Reviewed by David Maclaine
Cecelia Holland's series of novels beginning with The Soul Thief stretches a multi-generational tale of supernatural conflict across the known - and unknown - Western world, covering over six decades of some of the most crucial episodes of the Viking Age. In the first novel, an Irishman named Corban, psychically linked to a sister, becomes entangled in webs of witchcraft and the looming end of Erik Bloodaxe's intermittent rule as King of York. The Witches' Kitchen resumes Corban's story far across the sea before weaving it into the early Danish legends about the historic conflict between Harald Bluetooth and his son Sweyn. The Serpent Dreamer follows Corban across the ocean to the fulfillment of an unexpected destiny amid tribal clashes in lands later known as Vinland. With Varanger, the story moves to the next generation, as Corban's son Conn and nephew Raef are drawn into adventure in the eastern lands of the Rus. There, with Northmen and Slavs forging a hybrid realm, the young men join a campaign of Prince Volodymyr, a key historical figure from history you can look up more easily under the name of St. Vladimir. In The High City the tale turns to intrigue in Constantinople, as Raef and a troupe of mercenaries from the northlands become pivotal players in Prince Basil's aspirations to secure his place as emperor. In Kings of the North Raef heads back toward York, the city where it all began, where a powerful magical entity is striking kings dead and making their successors rise during the early-eleventh-century war between English and Danes.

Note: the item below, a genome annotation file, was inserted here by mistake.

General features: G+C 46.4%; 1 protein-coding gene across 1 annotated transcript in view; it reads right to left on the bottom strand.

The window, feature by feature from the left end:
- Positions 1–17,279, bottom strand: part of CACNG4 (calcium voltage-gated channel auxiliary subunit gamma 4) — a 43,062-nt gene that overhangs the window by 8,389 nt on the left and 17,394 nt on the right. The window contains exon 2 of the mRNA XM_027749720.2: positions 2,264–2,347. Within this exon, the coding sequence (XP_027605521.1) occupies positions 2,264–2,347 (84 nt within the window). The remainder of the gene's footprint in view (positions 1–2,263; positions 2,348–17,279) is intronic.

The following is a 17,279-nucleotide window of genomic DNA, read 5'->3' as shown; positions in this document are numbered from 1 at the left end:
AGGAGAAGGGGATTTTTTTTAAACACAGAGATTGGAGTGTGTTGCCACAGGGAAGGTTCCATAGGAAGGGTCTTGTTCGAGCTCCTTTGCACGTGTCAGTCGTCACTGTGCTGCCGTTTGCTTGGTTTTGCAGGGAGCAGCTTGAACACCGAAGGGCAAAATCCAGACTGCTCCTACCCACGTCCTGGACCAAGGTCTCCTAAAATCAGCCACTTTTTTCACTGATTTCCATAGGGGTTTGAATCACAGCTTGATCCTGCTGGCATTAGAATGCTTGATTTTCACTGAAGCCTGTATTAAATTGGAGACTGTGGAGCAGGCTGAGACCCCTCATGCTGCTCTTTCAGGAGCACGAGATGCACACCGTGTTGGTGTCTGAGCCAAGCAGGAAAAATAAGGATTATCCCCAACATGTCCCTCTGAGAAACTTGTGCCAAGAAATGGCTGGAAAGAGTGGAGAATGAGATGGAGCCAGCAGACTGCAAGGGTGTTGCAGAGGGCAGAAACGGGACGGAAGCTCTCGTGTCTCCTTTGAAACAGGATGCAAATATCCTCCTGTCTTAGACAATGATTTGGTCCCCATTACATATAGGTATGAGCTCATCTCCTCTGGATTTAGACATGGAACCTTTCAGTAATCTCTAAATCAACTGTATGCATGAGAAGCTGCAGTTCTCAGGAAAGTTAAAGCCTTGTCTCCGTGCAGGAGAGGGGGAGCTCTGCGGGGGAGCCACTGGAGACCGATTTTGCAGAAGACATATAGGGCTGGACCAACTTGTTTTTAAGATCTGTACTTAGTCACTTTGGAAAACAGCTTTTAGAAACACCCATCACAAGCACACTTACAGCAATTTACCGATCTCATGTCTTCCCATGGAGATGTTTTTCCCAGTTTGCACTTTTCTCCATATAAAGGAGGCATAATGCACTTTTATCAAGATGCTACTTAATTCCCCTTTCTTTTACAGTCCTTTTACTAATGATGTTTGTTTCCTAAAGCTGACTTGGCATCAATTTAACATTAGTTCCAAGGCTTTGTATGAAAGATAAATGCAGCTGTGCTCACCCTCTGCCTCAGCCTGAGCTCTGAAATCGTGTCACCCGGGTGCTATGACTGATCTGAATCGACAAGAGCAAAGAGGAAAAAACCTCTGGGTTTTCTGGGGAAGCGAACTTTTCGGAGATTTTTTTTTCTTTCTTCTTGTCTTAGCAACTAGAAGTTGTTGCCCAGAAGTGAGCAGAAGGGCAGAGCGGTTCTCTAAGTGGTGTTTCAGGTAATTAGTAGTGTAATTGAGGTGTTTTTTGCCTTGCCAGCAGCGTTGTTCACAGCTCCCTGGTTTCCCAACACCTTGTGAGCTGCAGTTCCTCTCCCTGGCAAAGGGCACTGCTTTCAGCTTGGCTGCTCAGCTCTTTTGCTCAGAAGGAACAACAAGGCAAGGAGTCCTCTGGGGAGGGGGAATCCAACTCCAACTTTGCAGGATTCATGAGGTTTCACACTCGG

In the Soul Thief series Holland intertwines her tales of magic with some of the most important historical figures of the time. Unless you're allergic to the supernatural, it would be hard to pass up novels offering Holland's trademark insight into unfamiliar mental landscapes, animating a series of thrilling Viking Age tales that everyone should know.
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